Reception at the Mansion House 1910

by London Stereoscopic & Photographic Company, bromide print, 1900s
Sir John Knill, Lord Mayor of London,about 1910. © National Portrait Gallery, London

Almost inevitably the Roper Parkingtons were there…….

The Lord Mayor and Lady Mayoress held a reception of Catholics at the Mansion House on Monday afternoon. Gracious, simple, and Catholic, it was a gathering of the family. The Archbishop was there and all the Bishops who had arrived for the Low Week Meeting : the Bishop of Newport, the Bishop of Birmingham, the Bishop of Nottingham, the Bishop of Salford, the Bishop of Portsmouth, the Bishop of Southwark, the Bishop of Hexham and Newcastle, the Bishop of Menevia, the Bishop of Galloway, and the Bishop of Amycla, whose purple with that of the Monsignori added colour to the scene. Amongst the clergy were Mgr. Canon Scott of Cambridge, Mgr. Tynan of Salford, Mgr. Canon Moyes, Mgr. Canon Howlett, Mgr. Grosch, Mgr. Brown, Vicar-General of Southwark, the Right Rev. Vicar-General of Glasgow, Provost Mackintosh, priests too numerous to name from all parts of London, North and South, Canons of the Cathedral Chapters of Westminster and Southwark, parish priests, Cathedral chaplains, priests from the provinces, members of religious orders, Jesuits, Dominicans, Augustinians, Benedictines, Franciscans, Servites, Canons of the Lateran, Vincentians, Salesians, Oblates of St. Charles, and many more. Catholic society in all its grades was represented :—the Princess Marie Louise de Bourbon, the Duchess of Seville and the Duc de Seville, Lady Mary Howard, Lady Edmund Talbot, Lady Vavasour, the Earl of Denbigh, Count Mensdorft, the Austrian Ambassador, the Count and Countess de Torre Diaz, Count O’Clery, Sir W. H. Dunn, M.P., and Miss Dunn, Sir J. and Lady Roper Parkington, Sir Francis and Lady Fleming, Lady and the Misses Dalrymple, Miss Weld Blundell, Colonel Sir Charles and Lady Euan-Smith, Sir Henry, Lady, and Miss Norbury, Sir Charles and Lady McDonogh Cuffe, Lieutenant General and Mrs. Mackesy, Mr. Justice Walton, Mr. J. G. Snead Cox, Major and Mrs. R. Meyer, Miss Anstice Baker, Mrs. Bernard Mole, Miss Streeter, Mlle. Janotha, Miss Minnie Stewart, Mrs. Leeming, Mrs. Plater, Colonel Vaughan, Mr. Roskell, Mr. Lescher, Surgeon-General Maunsell, Mr. and Mrs. John Kenyon, Chancellor and Mrs. Tristram, Dr. Counsell, Lieutenant-Colonel Wellesley, Miss Emily Hickey, and about 500 others, all representative of business, law, art, letters, and public life among the Catholics of London.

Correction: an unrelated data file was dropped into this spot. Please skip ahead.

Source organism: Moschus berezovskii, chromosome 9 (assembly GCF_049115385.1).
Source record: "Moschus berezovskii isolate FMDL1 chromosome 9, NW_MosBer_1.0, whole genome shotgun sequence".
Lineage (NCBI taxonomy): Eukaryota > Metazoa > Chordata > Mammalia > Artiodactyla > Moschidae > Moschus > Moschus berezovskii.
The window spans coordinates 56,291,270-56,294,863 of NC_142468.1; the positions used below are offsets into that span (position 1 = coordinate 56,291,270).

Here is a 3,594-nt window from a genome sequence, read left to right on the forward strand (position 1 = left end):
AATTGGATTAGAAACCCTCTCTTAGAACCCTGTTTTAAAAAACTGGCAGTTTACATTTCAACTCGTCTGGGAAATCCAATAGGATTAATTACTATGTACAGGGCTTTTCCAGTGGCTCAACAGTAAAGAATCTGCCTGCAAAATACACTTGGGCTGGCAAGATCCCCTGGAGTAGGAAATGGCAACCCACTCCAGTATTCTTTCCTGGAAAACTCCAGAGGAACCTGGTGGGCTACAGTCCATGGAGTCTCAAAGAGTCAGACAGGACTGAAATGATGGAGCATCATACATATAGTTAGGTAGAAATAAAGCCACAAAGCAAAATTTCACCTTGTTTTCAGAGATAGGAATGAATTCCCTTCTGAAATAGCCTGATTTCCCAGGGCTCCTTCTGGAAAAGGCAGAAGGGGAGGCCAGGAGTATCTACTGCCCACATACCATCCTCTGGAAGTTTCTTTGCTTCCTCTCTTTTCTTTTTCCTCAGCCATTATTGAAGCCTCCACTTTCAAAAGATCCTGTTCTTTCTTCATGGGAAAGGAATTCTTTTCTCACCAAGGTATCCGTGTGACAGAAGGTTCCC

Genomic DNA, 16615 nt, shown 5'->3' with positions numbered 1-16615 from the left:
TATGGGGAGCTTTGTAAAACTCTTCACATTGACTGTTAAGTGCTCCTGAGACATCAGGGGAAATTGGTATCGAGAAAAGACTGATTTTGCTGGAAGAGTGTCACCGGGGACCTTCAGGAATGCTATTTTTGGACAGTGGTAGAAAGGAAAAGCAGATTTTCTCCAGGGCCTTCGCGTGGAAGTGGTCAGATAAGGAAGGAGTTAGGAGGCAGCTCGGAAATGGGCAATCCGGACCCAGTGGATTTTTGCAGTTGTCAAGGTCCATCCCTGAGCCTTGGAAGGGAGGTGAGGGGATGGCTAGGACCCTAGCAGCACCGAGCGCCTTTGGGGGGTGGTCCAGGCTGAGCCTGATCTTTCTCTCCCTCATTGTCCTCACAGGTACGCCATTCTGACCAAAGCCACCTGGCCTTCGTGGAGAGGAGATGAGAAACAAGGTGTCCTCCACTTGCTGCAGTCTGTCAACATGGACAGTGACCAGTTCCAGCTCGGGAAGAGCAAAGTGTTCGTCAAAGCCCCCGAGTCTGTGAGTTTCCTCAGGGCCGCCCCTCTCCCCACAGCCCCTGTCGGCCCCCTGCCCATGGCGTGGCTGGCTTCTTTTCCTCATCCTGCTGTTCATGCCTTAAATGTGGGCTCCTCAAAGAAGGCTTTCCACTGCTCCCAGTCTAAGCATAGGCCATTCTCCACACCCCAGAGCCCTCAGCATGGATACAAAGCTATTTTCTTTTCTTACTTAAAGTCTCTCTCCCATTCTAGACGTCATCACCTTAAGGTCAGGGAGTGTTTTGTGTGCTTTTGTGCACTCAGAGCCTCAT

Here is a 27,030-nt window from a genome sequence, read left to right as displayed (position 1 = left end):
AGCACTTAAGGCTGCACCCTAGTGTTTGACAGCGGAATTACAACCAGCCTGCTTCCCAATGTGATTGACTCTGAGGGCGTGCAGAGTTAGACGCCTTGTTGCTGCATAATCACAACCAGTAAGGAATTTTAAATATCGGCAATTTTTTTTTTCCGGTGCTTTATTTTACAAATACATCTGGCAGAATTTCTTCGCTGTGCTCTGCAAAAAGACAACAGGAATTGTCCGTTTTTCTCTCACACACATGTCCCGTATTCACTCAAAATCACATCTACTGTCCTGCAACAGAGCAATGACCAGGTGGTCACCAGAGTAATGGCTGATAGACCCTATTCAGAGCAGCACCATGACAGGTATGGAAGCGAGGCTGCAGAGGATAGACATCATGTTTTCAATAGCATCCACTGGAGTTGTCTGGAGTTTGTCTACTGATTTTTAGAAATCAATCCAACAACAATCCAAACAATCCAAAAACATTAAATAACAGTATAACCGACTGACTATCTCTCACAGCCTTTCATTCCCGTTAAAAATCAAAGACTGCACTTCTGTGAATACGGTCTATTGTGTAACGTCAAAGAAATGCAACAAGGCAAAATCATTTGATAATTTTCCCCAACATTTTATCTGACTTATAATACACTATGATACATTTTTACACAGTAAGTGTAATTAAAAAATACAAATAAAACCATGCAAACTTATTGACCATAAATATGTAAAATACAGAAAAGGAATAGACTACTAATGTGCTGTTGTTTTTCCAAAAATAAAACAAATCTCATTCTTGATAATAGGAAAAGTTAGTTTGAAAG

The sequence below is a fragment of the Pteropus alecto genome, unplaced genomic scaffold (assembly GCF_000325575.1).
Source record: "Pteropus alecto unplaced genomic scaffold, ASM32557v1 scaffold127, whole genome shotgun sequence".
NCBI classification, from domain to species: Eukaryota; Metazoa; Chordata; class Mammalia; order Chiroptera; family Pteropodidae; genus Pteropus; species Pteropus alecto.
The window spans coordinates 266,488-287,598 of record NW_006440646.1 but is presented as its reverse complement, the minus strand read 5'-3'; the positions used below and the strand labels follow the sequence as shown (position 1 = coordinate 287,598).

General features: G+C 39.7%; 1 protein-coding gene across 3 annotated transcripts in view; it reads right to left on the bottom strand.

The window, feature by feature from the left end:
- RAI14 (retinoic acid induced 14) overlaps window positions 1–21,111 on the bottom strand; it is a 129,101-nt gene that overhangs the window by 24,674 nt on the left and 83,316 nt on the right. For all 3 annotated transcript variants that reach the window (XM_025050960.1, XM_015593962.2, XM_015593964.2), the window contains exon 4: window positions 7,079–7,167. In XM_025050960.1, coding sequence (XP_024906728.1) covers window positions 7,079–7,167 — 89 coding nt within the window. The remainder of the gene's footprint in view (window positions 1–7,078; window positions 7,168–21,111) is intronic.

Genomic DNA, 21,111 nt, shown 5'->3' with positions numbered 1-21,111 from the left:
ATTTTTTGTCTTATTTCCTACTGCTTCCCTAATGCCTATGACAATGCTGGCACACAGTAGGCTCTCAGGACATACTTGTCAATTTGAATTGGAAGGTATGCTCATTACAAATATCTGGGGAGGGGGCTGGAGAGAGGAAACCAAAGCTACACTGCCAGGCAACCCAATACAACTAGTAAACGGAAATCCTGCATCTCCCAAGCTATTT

A programme of music of exceptional interest was provided in the Egyptian Hall under the direction of Mr. H. Plater. The central attractions were the singing of Madame Blanche Marchesi in Willeby’s “Crossing the Bar,” an “Ave Maria” by Mlle. Janotha, and ” Jerusalem ” from Gounod’s “Gallia.” Miss Newbery, Madame Henrietta Engelhard, and Miss Catherine Aulsebrooke, also sang with much acceptance ; Miss Nora Freeley in violin solos, Signor Manrico Bacci, Mr. Fraser Gange, and Mr. Denis O’Neil in songs also making their mark; as also did Mr. H. Plater as a whistler, and little Blanche Young, a mite of a child, in a finely executed “Good Luck Dance,” written by Mile. Janotha, and named after her mascot, ‘ Little White Heather,” which, by the way, Mlle. Janotha brought with her. The accompanist was Mr. Albert Lyne.

Egyptian Hall
Egyptian Hall, Mansion House

The reception was in every way a memorable one in the crowded year in which the Lord Mayor and Lady Mayoress are utilising every opportunity for doing good. An illustration was a beautiful but pathetic scene in the Egyptian Hall. While all was moving brightness in the rooms of state, at the end of the Egyptian Hall, to the accompaniment of the rare music, a number of cripple girls were giving an exhibition of exquisite work in artificial flowers, to which craft and art they had been trained by a beneficent institution, the Watercress and Flower Girls’ Mission in Cripplegate, founded in 1866, and beginning work among crippled girls in 1879. The work is educational, curative and industrial, and extends to all parts of the country, teaching crippled girls to earn their own living, and ministering weekly to 5,000 girls, women, and children. It was established by a Nonconformist minister, and is a non-Catholic institution, but charity knows no boundaries, and “God’s Poor,” of whatever creed or kind, find loving sympathy in the large Catholic heart of the City’s queen. The cripple girls and their exquisite work were made a special and fitting feature of the reception.

The above text was found on p.30, 9th April 1910 in “The Tablet: The International Catholic News Weekly.” Reproduced with kind permission of the Publisher” The Tablet can be found at .

More detail on the flower girls mission can be found here